Frank Robinson represented an era for the Nationals—scrappy, willing to fight, and brand new. If you haven’t watched this video, you should to remind yourself of that time in Nats history. He will be sorely missed.
We lost two great Americans today – Frank Robinson and John Dingell – citizens who inspired me and so many others by leading on the civil rights issues of our time, opening doors to others, and leaving it all on the field.— Barack Obama (@BarackObama) February 8, 2019
Here’s the news from Nationals Park:
Frank Robinson, Hall of Famer and first Nats manager, dies (MASN)
Robinson passed away yesterday morning at his home in California after a near-decade of working for MLB.
Boswell – The Frank Robinson I knew: The proudest, orneriest, most competitive man in baseball (WaPo)
Boswell provoked Robinson every now and then, but he recognized him for what he was: one of the last great managers who could get his team to win not based on chemistry but based on a strong voice at the top.
Frank Robinson, the Nats’ first manager, was D.C.’s treasure those first two seasons of baseball’s return (WaPo)
When Frank Robinson came to D.C., Barry Svrluga was a brand-new beat writer. He was anxious. Robinson jumped on it, shaking his hand in a bone-crushing fashion. But he was also shy, kept things close to the vest, and still always ready for a fight with an opinion on nearly everything. (Also buried in here: apparently the Nats mismeasured the distance to the fences at RFK.)
Bryce Harper’s possible landing spots outside DC, ranked (WaPo)
The best-case scenario: Chicago (AL). The worst-case: supposedly the Yankees, but we all know it's the Phillies.
Baseball world mourns the loss of Hall of Famer and ‘tremendous human being’ Frank Robinson (WaPo)
Robinson was remembered as a hard-nosed player and a friend in a hail of tributes on Thursday that poured in from Kurkjian to Zuckerman to Gammons; from Bill Russell to Brian Schneider.
An appreciation of Frank Robinson (Half Street Heart Attack)
"RFK Stadium was a mess. The network televising the team wasn’t even on tv in the majority of DC area homes. I traveled to Chicago that season to watch the Nats play and–I swear to God–several Cubs fans I met weren’t even aware the Nationals existed. But we had Frank Robinson. The Hall of Famer with 586 Home Runs. The first guy to win MVPs in both leagues. The first first black manager in MLB history. A legitimate baseball and Civil Rights legend."
Robinson helped lay the foundation for the Natonals in D.C. (The Athletic — $$)
"As D.C. built back up a franchise and an identity, Robinson’s presence gave them immediate authority, his pedigree and competitive nature helping revitalize an area starved for a local team."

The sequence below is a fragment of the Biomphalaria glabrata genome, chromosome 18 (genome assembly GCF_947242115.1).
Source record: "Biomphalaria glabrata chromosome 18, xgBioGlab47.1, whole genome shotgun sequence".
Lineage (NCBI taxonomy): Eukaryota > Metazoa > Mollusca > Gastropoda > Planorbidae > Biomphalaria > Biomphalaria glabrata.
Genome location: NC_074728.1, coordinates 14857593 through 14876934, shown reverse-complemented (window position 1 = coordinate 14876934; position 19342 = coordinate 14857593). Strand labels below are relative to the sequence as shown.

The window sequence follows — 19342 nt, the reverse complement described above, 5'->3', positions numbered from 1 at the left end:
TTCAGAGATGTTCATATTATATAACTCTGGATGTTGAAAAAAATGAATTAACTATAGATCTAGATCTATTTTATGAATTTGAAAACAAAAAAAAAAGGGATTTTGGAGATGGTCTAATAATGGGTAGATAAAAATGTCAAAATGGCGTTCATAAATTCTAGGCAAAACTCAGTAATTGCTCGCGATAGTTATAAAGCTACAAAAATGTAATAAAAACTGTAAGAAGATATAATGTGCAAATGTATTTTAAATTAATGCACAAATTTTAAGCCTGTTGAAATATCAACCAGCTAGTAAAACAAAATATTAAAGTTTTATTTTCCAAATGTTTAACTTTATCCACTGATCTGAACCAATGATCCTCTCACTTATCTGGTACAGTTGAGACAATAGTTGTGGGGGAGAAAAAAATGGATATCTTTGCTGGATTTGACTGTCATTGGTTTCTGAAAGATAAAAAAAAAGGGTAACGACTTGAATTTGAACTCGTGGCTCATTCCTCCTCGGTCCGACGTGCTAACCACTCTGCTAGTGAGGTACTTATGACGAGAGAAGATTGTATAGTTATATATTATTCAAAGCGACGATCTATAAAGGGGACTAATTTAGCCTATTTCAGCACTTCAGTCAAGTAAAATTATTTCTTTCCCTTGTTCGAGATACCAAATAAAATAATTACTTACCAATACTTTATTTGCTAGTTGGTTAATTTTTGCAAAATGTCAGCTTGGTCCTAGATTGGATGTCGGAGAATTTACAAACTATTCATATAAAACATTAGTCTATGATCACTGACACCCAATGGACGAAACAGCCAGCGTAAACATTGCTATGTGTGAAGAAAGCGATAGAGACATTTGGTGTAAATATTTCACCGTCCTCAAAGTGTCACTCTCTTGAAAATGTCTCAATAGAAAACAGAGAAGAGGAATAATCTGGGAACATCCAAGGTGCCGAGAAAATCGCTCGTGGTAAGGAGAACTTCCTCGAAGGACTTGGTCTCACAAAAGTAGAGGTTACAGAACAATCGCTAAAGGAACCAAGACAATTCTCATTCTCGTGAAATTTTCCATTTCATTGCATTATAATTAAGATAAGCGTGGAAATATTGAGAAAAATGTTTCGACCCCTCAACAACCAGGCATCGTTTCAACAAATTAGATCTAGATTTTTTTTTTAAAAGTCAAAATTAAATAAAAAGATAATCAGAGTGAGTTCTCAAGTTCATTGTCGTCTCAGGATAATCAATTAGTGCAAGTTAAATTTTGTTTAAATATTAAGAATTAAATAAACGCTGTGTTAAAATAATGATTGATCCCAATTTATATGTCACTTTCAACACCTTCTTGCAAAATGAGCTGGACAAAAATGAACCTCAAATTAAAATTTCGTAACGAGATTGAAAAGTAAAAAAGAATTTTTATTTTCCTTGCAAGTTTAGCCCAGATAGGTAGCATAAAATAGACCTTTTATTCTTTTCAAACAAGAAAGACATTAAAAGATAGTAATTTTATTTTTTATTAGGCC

MLB 'disabled list' to be renamed 'injured list'
"The new designation intends to reflect that injured players do not in fact, have a disability."
Barraclough, Nationals go to salary arbitration (AP)
Michael A. Taylor represents the only case in which a team won arbitration, while Blake Treinen, Tommy Pham, and Carlos Correa have all won their cases.
MLB reacts to Frank Robinson passing (MLB.com)
Hank Aaron, Ryan Zimmerman (who, according to Barbara Robinson, Frank Robinson considered like a son), Brooks Robinson, and Ian Desmond—who changed his number in honor of Robinson—all weighed in to remember a dear friend and a legendary leader.
Realmuto finally traded, heading to Philly
The Marlins sent three top-tier prospects and $250,000 in international slot money in exchange for Realmuto, who has two years left on his rather team-friendly contract.
Bill Ladson remembers late Frank Robinson (MLB.com)
Ladson, who, like a number of Nats reporters, got his start in Montreal, recalled being a pain in Robinson's butt, long conversations, his frank nature, and his refusal to listen to criticism.
Nationals' statements on Frank Robinson (MLB.com)
"His contributions to our team helped set us on a path to success and his continued presence helped remind us why we love this game. He was an ambassador for both the Nationals and the game throughout the city, but was especially fond of sharing stories with children from a nearby elementary school about his time in the big leagues. More than all of this, he was a dear friend to our family and will always be remembered as being an important part of the Nationals family."
Nationals Spring Training preview (MLB.com)
Having added Rosenthal, Barraclough, Gomes, Suzuki, Corbin, Sánchez, Dozier, and Hellickson, the Nationals are revamped and ready to go for 2019 in a division that has suddenly become much more competitive — and in a window that, with Anthony Rendon and Stephen Strasburg perhaps on the way out, is ever-shrinking.
Frank Robinson was all that was right about baseball (Yahoo!)
"So, along with Frank Robinson, you may also say goodbye to a piece of the best part of the game, and then to a piece of what the game was before men such as Frank Robinson were asked to play it, to manage it, to love it, to trust it. Assuming, of course, it can yet be trusted."
To Steven, from Frank Robinson: A 10-year-old reporter gets an unforgettable letter (WaPo)
Steven Goff, the Post's MLS reporter, never got to tell Frank Robinson about this — his miniature sports newsletter that he got signed by familial coincidence,.
The Phillies landed J.T. Realmuto and could still sign a superstar. Think the NL East is scary yet? (WaPo)
Realmuto has finally left Miami, heading to Philadelphia to further accentuate the now-wildly competitive nature of a division that just two years ago was baseball's laughing stock. (Hell, the Braves now have Josh Donaldson, and the Mets got Robinson Cano, in case you forgot.)